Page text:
I would guess it's a signal integrity issue, but I'm doubtful it's from picking up noise. It's much more likely that the line has a powerful driver and it's ringing all over the place. The datarate is probably really low since it's a keyboard, but the edges are probably still really fast and it could be double clocking or what not. If it were my keyboard, I'd be trying first series termination on the transmitter side (maybe 30 ohms), then caps to ground to slow the edges (maybe 0.1uF), then parallel termination on the receiver side (if vcc is available, otherwise maybe just to ground).

        Of course, it'd be super useful to take a look on a scope fist.

    • jwz says:

      The one I built myself was from cat5, so yes.

      • Carlos says:

        You used shielded CAT-5 cable to build your own? Shielded CAT-{5,5e,6,6a} is available, but it's not common. "Normal" twisted-pair wiring has no shielding and simply relies on the twisted-pair nature of the cable to reject (cancel-out, actually) common-mode noise.

        If the problem is actually EMI being picked up by the cable, properly shielding the cable (with a metal braid connected to ground at one end) may actually fix the problem for you.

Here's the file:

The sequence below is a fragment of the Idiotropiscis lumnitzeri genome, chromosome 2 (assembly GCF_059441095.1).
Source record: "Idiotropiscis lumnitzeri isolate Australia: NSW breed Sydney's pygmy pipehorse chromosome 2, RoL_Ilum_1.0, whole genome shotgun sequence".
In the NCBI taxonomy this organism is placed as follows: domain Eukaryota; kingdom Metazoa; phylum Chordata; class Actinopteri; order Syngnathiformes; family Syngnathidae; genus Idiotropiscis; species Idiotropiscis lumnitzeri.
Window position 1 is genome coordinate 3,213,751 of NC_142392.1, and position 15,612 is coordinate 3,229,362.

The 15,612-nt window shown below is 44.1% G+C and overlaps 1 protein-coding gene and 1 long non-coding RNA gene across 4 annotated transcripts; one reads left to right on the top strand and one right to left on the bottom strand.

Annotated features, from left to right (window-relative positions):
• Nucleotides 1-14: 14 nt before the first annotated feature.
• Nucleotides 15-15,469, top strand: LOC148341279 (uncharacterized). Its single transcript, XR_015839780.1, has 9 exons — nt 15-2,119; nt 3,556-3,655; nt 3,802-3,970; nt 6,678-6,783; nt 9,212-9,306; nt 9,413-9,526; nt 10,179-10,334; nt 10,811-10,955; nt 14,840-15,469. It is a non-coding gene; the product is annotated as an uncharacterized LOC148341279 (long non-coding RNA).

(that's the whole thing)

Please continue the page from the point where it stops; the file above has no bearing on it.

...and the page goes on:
If that doesn't actually do it, I'd suspect signal levels that just aren't high enough to make it through more than 18" of wire. You just might be able to extend the cable a bit by using thicker conductors (so there's less impedance to cause signal loss), but it would have to be a pretty marginal thing for that to make a big enough difference.

        If the signal loss is due to cable length but is bad enough that merely using 20AWG instead of the 26AWG in your standard cable doesn't do the trick, adding an electronic buffer could probably fix the problem, but that's a little more complicated than just hacking up a new cable.

        C.

        • jwz says:

          Look, all of those are very plausible -- and obvious -- theories, but like I thought I made clear up at the top, I've already reached the conclusion of: "this keyboard doesn't work and the manufacturer doesn't care", so continuing to try and figure out precisely what poor design decision they made isn't really interesting to me.

          I need a different keyboard.

          I do not want to build a keyboard myself. I want someone to take my fucking money.

          • Carlos says: